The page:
Want to keep reading?

You've reached the end of your complimentary access. Subscribe for as little as $4/month.

Aready a Subscriber ? Sign In

Ep. 7: "Folk Song" by Tomaž Šalamun


Hello, and welcome to Poetry Soup! I’m your host, Emma Catherine Hoff. Today, I’ll be reading “Folk Song,” a short poem by the great Slovenian poet Tomaž Šalamun. 

Tomaž Šalamun was born on July 4, 1941, in Zagreb, Croatia. He was married to the writer and journalist Marusa Krese, and then to the painter Metka Krasovec. He wrote thirty-nine books of poetry during his lifetime, nine of which were translated into English. Two of these books are, “The Collected Poems of Tomaž Šalamun” and “Woods and Chalices.” He won the European Prize for Poetry and the Pushcart Prize, among other awards. He had two children, Ana Šalamun and David Šalamun. Tomaž Šalamun was greatly influenced by the American poets Walt Whitman, Frank O’Hara, and John Ashbery, and their styles come across in his work. Tomaž Šalamun’s poem, “My First Time in New York City,” for instance, reflects the sensibility and cool fascination with New York City as so much of Frank O’Hara's work, and his poem “History” is similar to Whitman's “Song of Myself,” in the way that it talks about himself, saying things like, “Tomaž Šalamun is a sphere rushing through the air.” Salamun died on December 27, 2014, in Ljubljana, Slovenia at the age of 73.

Most of Šalamun’s poems are short and focus on memory, experience, or poetry itself. The poem I’ll be reading today, “Folk Song,” is only eight lines. Still, there’s a lot to talk about! Many of Tomaž Šalamun’s poems have a sort of stream-of-consciousness feel or they include lots of details about many things that Šalamun sees. However, his shortest poems are often  centered around just one topic, packing so much meaning into very few lines. An example of this is “Folk Song.” This poem is part of a book by Tomaž Šalamun called, “The Four Questions of Melancholy,” which was originally published in 1997. The poem was translated by Charles Simic, also an amazing poet, who died recently on January 9th. 

Now I’m going to read “Folk Song,” a short and beautiful poem.

Every true poet is a monster.

He destroys people and their speech.

His singing elevates a technique that wipes out

the earth so we are not eaten by worms.

The drunk sells his coat.

The thief sells his mother.

Only the poet sells his soul to separate it

from the body that he loves.

In the beginning of this poem, Tomaž Šalamun writes, “Every true poet is a monster.” He goes on to explain this in the next lines. Poets are monsters because they destroy things and put them back together in a way that makes them completely different. They build new worlds after they forget about the one they live in. A poet’s “singing” is their poetry, and it reshapes the earth — however, first our own currentworld must be metaphorically obliterated.  However, the poem also shows why the poet does this.  As he says, the poet does this “so we are not eaten by worms.” In other words, poetry provides us with something eternal, something that can live on after we die — maybe even provide a way to continue existing after we’ve been buried in the ground. A part of you that is shared with everybody, and until people forget the poem, you are not completely gone. But this is not just the case with the poet themselves. Poetry is for everyone, and everyone is a part of it. This is the reason for the poem being titled, “Folk Song.” A folk song is a traditional song that is often from a particular culture. Tomaž Šalamun refers to poetry as “singing” in his poem already, which makes a connection between the title and the poem. Poetry is passed on and it is known to everyone, like a folk song. And in this sense it helps.us to survive.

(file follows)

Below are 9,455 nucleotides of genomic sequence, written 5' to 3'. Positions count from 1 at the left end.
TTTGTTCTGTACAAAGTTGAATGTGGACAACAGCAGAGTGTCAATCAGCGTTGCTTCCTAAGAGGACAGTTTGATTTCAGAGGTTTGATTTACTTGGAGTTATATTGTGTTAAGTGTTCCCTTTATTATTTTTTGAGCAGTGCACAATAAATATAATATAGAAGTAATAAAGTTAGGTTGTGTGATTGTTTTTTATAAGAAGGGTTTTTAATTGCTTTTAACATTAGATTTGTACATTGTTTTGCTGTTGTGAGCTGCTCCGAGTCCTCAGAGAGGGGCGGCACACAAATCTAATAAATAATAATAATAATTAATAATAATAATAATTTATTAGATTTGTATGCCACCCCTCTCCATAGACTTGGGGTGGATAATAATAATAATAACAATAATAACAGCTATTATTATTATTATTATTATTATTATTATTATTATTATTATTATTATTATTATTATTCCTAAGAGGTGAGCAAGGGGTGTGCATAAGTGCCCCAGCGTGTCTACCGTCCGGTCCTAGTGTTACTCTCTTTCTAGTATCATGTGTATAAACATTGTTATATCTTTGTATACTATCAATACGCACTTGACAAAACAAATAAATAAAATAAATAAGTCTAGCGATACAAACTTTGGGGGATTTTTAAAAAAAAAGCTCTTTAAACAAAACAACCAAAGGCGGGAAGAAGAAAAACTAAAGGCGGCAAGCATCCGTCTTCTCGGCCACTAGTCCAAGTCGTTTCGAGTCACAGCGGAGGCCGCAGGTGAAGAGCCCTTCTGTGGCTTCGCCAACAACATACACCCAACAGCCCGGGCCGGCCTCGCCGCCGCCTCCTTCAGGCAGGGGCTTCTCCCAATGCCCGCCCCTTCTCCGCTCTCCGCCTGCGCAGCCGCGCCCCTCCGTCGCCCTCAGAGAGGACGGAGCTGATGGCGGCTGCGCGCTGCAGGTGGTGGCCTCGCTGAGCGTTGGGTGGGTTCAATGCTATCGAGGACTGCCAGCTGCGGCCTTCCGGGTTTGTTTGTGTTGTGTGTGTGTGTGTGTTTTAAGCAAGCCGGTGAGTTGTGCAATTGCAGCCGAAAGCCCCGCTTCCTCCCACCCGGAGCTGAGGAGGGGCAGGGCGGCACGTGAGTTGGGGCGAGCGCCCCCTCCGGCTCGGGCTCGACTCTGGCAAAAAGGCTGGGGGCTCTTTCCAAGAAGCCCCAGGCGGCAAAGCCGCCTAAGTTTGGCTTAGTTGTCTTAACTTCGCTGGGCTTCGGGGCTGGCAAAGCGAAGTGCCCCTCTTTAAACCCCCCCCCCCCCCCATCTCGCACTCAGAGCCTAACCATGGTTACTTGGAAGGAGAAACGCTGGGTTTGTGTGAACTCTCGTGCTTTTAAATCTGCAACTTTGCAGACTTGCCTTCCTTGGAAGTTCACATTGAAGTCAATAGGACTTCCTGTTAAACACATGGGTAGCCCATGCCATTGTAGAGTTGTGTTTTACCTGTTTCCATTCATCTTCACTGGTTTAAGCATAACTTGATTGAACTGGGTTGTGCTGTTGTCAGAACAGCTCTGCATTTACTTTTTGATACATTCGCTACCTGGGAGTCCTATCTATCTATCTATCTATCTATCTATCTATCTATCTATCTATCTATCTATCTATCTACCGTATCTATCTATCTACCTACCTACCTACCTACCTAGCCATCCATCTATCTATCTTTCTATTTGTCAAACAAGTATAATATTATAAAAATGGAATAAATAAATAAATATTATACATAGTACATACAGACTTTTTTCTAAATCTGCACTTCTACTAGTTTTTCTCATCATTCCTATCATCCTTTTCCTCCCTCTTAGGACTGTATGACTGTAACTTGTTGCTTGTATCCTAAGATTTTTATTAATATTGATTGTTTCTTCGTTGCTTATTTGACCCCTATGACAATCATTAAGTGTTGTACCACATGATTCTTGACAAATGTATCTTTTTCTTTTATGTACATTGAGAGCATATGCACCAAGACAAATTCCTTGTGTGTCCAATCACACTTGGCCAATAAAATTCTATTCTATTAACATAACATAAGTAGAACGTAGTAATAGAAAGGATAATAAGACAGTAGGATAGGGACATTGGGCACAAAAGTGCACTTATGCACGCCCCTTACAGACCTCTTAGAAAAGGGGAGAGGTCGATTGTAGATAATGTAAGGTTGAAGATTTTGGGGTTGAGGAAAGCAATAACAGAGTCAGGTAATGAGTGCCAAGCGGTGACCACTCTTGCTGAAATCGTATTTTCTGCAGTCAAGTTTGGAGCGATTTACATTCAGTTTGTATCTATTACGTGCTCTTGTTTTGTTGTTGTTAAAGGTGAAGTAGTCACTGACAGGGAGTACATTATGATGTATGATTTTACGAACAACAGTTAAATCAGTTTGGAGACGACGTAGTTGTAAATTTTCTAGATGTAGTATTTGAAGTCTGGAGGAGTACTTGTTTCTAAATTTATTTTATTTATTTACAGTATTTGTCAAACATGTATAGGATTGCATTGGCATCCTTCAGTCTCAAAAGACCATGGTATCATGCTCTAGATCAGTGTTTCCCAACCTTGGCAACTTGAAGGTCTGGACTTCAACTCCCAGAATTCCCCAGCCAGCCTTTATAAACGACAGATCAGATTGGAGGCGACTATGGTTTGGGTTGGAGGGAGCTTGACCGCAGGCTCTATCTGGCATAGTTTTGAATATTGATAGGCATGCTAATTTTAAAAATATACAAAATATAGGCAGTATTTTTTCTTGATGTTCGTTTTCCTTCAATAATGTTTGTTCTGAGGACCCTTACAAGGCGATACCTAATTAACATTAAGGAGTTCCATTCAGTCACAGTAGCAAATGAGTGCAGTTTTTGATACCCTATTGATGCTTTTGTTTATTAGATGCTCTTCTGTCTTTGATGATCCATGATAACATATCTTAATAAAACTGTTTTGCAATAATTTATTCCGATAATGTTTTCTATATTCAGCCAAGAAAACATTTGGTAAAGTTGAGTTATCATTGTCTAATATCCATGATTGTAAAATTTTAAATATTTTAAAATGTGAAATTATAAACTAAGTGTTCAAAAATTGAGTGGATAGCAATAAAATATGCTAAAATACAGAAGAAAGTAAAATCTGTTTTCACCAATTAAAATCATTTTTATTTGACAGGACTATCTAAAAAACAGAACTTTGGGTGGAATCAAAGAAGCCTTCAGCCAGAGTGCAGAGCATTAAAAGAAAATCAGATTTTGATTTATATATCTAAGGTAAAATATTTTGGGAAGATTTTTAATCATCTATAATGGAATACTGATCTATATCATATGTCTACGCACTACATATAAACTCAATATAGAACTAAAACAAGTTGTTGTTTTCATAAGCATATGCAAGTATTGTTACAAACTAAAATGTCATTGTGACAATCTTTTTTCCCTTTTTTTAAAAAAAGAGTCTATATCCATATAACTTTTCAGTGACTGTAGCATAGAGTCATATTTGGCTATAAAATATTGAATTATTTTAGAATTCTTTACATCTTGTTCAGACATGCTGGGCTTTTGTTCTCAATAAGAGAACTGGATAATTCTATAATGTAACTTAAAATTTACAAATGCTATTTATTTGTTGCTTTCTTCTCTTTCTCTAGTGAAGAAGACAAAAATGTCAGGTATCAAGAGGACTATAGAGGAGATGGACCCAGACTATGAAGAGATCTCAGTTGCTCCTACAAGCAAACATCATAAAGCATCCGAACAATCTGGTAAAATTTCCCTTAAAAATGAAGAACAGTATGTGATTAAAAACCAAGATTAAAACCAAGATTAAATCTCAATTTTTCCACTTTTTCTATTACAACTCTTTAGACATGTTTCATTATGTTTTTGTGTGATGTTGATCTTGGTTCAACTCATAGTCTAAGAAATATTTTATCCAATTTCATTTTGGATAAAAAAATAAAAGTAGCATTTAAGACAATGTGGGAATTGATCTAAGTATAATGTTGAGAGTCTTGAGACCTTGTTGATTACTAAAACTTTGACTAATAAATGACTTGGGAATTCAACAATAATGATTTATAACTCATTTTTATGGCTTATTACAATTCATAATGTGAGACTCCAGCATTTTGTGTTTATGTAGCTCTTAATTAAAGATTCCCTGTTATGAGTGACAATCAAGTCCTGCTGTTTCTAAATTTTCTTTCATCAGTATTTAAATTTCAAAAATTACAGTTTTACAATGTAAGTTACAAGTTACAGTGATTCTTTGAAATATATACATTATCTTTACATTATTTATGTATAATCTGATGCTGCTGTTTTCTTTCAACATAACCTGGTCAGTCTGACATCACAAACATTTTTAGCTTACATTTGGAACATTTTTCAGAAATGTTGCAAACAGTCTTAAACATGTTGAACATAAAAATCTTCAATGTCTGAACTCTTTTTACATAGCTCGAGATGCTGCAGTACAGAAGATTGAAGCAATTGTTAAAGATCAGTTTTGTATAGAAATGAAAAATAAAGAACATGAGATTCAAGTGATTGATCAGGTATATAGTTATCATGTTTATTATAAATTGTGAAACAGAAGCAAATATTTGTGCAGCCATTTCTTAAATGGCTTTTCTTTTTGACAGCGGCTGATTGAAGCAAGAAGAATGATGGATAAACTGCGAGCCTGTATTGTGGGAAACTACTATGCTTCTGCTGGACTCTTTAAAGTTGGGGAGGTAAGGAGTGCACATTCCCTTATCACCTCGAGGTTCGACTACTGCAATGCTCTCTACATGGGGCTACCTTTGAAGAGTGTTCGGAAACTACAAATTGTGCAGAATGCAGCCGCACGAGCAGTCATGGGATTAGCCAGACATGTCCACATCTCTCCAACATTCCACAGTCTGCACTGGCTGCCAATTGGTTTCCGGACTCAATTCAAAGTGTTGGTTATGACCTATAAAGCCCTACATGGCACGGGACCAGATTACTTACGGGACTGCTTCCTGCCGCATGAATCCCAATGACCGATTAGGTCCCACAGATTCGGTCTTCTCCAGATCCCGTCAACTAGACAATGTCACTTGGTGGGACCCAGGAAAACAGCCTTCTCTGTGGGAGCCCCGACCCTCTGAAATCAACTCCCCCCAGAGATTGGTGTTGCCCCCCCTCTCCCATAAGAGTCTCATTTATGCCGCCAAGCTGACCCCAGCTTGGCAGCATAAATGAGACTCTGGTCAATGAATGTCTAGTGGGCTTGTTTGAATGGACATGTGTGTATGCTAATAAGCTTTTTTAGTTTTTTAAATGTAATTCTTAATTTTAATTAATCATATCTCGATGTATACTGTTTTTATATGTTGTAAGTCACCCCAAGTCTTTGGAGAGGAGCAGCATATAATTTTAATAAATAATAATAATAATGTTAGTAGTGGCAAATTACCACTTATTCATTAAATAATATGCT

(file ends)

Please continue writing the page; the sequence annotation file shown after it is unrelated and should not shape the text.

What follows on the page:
This poem is, in a way, in two parts. Though the entire poem is one stanza, the last four lines share the riddle quality of the first four, but they also seem more straight-forward. They are clear statements, meant to support the original claim made in the beginning of the poem. Out of all four of the last lines, the last two are the most interesting — “only the poet sells his soul to separate it from the body that he loves.” Again, the poem refers to poetry being something that is separate from the body, something greater than mortality. And so poetry makes us immortal, almost. It allows us to part from our physical self. But still, as much as we want to live forever, in every way possible, to live in art, we also yearn for our body. So, poetry is a problem in prompting the poet to leave their body behind, but it is also a solution, allowing people’s histories and legacies to live on.

“Folk Song” is a short and sweet poem by Tomaž Šalamun about what poetry really is. I hope you enjoyed this episode of Poetry Soup, and I’ll see you with the next one! 

Reader Interactions

Leave a Reply

Your email address will not be published. Required fields are marked *

This site uses Akismet to reduce spam. Learn how your comment data is processed.